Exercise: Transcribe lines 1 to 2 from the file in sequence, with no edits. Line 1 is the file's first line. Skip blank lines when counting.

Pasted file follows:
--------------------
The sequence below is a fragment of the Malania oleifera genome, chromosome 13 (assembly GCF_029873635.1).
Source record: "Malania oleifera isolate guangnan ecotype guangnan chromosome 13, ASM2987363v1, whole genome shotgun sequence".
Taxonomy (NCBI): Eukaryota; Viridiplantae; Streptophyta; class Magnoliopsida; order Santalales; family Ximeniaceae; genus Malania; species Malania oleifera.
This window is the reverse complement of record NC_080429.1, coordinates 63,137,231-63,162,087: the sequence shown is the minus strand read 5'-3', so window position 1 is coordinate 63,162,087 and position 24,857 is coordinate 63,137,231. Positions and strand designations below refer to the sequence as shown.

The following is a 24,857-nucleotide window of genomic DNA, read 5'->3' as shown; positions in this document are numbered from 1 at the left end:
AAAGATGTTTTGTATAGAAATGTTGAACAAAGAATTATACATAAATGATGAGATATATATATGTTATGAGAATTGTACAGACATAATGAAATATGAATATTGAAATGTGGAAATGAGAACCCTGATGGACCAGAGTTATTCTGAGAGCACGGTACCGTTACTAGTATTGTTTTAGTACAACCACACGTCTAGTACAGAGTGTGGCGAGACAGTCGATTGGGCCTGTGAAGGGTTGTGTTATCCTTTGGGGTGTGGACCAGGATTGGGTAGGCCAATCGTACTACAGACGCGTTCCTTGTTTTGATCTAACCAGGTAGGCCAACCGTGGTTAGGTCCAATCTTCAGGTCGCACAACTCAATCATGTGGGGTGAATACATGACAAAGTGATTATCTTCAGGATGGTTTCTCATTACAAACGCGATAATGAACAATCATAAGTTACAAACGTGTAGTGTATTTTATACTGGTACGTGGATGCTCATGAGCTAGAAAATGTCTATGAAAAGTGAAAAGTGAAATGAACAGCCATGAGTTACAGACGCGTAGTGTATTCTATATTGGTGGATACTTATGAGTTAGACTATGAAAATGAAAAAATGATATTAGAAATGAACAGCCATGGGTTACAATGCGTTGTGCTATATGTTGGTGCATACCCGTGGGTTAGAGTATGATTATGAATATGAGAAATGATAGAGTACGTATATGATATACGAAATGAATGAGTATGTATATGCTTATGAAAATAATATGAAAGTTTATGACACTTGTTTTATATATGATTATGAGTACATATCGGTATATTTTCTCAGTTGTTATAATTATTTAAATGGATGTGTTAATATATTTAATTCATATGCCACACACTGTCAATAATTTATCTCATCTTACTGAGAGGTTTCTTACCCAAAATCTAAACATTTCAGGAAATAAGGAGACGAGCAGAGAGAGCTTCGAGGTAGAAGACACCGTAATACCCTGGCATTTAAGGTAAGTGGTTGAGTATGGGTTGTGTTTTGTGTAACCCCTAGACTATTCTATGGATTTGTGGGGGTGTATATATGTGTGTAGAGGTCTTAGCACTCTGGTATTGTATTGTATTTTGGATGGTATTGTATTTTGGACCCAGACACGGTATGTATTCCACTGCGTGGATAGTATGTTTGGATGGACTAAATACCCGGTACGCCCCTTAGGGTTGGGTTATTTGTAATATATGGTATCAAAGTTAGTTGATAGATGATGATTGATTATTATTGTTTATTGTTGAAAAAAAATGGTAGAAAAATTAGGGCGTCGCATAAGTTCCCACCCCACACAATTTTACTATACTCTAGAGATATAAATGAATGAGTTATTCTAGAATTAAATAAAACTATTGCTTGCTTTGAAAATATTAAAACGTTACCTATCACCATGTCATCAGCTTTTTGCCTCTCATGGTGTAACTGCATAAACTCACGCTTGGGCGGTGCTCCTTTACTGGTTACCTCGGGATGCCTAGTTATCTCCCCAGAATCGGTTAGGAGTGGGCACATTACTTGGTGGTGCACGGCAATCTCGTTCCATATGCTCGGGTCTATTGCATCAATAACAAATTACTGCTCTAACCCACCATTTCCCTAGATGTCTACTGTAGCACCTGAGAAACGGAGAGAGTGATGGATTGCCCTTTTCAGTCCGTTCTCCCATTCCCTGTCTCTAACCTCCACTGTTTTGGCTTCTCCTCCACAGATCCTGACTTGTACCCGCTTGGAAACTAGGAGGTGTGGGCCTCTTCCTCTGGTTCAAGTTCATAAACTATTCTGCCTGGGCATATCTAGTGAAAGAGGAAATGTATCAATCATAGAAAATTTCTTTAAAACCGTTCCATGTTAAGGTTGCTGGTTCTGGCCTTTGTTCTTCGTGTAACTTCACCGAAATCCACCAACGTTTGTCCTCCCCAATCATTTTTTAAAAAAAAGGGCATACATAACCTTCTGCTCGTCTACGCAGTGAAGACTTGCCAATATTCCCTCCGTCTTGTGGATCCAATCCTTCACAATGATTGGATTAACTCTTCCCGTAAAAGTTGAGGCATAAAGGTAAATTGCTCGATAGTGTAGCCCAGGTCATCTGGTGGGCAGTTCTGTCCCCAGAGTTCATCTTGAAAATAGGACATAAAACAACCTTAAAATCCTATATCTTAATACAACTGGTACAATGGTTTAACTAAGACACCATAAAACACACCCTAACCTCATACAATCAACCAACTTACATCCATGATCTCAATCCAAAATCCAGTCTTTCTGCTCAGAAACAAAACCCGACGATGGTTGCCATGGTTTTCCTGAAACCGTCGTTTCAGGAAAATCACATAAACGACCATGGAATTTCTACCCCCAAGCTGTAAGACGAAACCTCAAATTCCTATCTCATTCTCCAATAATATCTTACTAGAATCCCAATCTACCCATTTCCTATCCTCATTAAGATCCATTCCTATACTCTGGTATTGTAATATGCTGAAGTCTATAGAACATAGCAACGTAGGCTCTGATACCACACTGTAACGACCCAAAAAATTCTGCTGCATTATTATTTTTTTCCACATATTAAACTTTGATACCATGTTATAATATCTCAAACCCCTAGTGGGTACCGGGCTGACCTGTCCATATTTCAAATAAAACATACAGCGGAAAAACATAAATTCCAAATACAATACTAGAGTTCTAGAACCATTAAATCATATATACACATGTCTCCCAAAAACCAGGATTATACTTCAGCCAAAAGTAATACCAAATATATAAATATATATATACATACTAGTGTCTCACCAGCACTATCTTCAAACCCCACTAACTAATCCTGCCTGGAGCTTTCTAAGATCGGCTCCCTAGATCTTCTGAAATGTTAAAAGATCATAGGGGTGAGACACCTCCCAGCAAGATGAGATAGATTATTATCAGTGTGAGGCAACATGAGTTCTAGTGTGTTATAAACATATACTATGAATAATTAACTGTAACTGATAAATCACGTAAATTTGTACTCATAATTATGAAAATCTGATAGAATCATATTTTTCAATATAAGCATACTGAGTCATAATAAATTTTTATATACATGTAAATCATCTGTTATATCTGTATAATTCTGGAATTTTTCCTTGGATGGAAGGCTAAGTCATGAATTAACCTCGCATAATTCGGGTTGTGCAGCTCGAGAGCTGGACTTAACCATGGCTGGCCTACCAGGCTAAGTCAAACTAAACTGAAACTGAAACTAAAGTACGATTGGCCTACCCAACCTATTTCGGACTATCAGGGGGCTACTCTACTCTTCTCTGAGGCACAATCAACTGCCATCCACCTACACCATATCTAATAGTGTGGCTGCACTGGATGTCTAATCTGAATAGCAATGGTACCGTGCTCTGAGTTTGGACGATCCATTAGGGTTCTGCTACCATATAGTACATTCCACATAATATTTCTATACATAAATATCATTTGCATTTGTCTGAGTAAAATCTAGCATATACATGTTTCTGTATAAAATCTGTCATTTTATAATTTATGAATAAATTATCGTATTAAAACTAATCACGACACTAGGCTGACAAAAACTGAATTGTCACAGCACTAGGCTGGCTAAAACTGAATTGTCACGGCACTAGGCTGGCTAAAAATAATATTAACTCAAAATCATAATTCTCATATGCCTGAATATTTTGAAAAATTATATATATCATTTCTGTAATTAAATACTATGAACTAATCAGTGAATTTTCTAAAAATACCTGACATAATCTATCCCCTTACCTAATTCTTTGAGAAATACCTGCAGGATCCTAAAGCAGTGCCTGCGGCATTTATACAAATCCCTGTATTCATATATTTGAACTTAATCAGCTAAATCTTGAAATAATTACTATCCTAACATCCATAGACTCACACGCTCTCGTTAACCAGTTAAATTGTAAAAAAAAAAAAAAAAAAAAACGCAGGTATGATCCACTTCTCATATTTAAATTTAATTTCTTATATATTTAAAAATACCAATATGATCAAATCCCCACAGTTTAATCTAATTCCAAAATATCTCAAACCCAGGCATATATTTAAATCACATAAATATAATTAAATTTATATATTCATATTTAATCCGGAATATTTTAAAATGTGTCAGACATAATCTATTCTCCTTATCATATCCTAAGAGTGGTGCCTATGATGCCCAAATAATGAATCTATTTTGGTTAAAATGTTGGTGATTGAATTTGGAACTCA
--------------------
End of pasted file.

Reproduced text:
The sequence below is a fragment of the Malania oleifera genome, chromosome 13 (assembly GCF_029873635.1).
Source record: "Malania oleifera isolate guangnan ecotype guangnan chromosome 13, ASM2987363v1, whole genome shotgun sequence".